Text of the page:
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  • Nate Adams

'Jersey Boys' review: Croswell brings life to story of Franki Valli & The Four Seasons


Courtesy of The Croswell Opera House

 

It says something about the commitment, work ethic, and talent that even before the final bows take place, an audience is already on their feet clamoring for an encore. That’s exactly what happened during the rollicking opening night performance of The Croswell’s “Jersey Boys,” the iconic musical about the tumultuous journey Frankie Valli & The Four Seasons underwent before they became global sensations. It’s no shock the opening night crowd was held on every falsetto, tenor, and syllable of this jukebox display. The timeless music by Bob Gaudio and Bob Crewe, which features a catalog of generational hits “Walk Like A Man,” “Sherry,” “Big Girls Don’t Cry,” and many others, is enough to get anyone’s blood flowing and ears humming. But when you’re stacked with an ensemble and behind-the-scenes crew that’s this efficient, it makes elements like the first act, a 33 scene gauntlet of speedy costume changes and rotating scenery, feel like a breeze. I looked at my watch and couldn't believe how fast time flew by. 


Full disclosure, I don’t love the structure of “Jersey Boys” and how it jams an encyclopedia worth of exposition into many of the early and late scenes and its constant shifting of perspectives can become dizzying. Not to mention some of the emotional hooks don’t pay off the way scriptwriters Marshall Brickman and Rick Elice had envisioned. Nonetheless, The Croswell’s iteration never falters under the direction of Mark DiPietro who keeps the tempo at a relentless pace, going above and beyond to make sure the audience never loses track of this rags-to-riches narrative. It helps, too, his main quartet of Adam Woolsey, Kevin Ludwig, Adam Baker, and Cordell Smith, playing Franki Valli, Tommy DeVito, Nick Massi, and Bob Gaudio are aces in the hole. A necessity or else the show craters instantly. 


Woolsey has a beautiful three octave range with a strong tenor/nasal falsetto that captures the lighting-in-a-bottle magic of what it felt like discovering Frankie Valli in that era. Ludwig plays DeVito with the bravado and stage presence of a middle-aged Italian gangster plucked straight from the Martin Scorsese classic “Goodfellas.” The kicker? He’s only 19. Baker, a riot in last summer’s Croswell smash “Little Shop of Horrors,” is equally fine tuned as the Four Seasons bassists guitar player/singer Nick Massey, and Smith, playing Bob Gaudio, showcases a delightful vocal presence that sent audiences soaring during his solo in “Cry for Me.”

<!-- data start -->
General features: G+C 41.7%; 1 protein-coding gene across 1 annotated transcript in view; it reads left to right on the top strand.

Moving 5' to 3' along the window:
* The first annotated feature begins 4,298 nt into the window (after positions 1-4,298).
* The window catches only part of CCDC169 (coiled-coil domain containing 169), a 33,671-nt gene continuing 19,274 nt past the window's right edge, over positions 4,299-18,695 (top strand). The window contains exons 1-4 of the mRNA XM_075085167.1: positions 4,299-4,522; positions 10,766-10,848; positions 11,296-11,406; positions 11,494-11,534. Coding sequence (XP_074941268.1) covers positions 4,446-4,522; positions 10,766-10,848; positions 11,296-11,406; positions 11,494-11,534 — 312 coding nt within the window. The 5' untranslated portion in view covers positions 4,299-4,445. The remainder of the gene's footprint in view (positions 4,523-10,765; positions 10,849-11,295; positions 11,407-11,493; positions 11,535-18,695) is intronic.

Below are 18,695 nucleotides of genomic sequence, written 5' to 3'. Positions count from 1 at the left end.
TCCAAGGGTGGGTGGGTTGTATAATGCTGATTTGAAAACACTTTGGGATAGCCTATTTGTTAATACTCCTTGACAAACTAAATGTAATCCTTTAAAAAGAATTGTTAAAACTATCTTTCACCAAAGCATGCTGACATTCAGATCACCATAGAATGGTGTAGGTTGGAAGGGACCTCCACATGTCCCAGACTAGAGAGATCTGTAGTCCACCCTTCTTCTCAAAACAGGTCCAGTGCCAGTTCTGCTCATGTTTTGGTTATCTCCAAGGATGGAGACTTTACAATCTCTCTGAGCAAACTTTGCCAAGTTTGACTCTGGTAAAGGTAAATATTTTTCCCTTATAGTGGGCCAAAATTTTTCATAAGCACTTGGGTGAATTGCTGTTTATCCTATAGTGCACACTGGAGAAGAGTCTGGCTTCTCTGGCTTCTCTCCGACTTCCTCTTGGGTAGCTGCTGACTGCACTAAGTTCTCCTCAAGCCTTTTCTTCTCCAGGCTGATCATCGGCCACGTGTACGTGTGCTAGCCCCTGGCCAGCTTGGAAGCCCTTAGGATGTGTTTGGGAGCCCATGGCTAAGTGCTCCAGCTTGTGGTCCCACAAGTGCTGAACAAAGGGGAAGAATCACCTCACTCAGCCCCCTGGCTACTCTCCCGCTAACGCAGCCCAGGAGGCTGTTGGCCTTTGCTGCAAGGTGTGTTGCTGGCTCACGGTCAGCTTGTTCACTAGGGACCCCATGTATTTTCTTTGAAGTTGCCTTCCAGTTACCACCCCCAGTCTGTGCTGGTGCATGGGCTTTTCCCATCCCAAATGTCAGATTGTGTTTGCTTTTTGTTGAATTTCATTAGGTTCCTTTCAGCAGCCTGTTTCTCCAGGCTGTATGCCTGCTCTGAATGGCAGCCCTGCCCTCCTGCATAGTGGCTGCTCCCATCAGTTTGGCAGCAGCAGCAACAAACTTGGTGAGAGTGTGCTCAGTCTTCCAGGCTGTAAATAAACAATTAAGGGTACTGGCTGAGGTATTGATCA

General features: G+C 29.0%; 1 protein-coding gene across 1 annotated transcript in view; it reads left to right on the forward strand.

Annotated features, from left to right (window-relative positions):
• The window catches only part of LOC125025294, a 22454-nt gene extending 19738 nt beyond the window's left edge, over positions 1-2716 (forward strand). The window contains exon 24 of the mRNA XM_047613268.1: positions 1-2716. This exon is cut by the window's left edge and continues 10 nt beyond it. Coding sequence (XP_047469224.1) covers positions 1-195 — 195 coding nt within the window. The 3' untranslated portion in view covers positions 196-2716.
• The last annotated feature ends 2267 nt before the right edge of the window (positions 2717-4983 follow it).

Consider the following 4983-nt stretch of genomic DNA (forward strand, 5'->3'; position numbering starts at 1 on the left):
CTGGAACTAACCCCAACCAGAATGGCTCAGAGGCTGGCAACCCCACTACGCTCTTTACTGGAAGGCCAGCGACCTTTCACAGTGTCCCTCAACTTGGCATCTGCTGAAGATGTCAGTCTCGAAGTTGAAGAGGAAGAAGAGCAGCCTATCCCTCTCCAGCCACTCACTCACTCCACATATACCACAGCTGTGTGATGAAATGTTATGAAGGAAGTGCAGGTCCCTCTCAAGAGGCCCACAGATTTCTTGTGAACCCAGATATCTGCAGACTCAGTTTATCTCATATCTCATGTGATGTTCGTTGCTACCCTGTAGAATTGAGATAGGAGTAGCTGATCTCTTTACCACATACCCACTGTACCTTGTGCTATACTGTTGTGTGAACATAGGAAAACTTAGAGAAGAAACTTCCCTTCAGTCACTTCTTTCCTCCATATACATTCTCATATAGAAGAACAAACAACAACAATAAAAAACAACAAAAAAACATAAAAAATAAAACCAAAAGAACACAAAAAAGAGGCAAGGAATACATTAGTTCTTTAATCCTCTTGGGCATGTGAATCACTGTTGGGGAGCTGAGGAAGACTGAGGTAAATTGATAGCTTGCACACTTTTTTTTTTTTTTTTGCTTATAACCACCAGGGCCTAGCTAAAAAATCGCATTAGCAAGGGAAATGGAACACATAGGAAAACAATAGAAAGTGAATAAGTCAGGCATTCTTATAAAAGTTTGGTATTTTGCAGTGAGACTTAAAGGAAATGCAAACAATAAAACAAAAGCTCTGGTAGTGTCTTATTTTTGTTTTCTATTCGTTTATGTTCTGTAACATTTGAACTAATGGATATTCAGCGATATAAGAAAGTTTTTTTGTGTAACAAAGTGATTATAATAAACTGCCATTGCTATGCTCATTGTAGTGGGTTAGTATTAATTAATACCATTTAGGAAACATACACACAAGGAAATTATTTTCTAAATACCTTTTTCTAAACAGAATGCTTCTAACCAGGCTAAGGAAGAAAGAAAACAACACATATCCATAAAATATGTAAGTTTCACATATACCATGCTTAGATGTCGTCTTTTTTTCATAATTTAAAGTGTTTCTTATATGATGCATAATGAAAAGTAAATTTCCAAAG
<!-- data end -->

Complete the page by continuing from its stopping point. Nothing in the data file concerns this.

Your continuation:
Collectively, along with a solid scenic design by Doug Miller and costumes by Pam Krage, they transport audiences back to the early 1950s where Tommy is a member of “The Variety Trio” before plucking Frankie Castellucio from obscurity and eventually turning them into household names thanks to early hits ala “December ‘63 (Oh, What a Night).” Throughout the show, each member of the band takes their turns recollecting how The Four Seasons rose to fame and dealt with financial setbacks and fraught emotional turmoil. It plays like a documentary on the stage, something that’s easily translatable for casual theatergoers looking for a production that’s a sure thing. 


Elsewhere, Ray Novak and Michael Yuen, as conductor and vocal director respectively, help usher in these iconic tunes to The Croswell stage. An expectation that shouldn’t be taken lightly considering the theater is one of the first non-equity venues to snag rights to the show and anyone purchasing a ticket likely knows some (or most) of these songs like the back of their hands. Judging by the rapturous response around me, I’d say mission accomplished. Choreography by Audrie Hafner, with assistance by Shonn Wiley, doesn’t disappoint. 


There are few instances where you can say a musical is made for a specific stage, venue, and director. “Jersey Boys,” The Croswell, and DiPietro are the perfect marriage for this expansive show. It has the production value and musical prowess of a professional tour, but has the heart of a community rallying around an inspirational story with songs they cherish. That alone is worth the price of admission and enough to get you dancing in the aisle. 


The Croswell’s production of JERSEY BOYS continues through June 18th. Tickets can be purchased at Croswell.org


  


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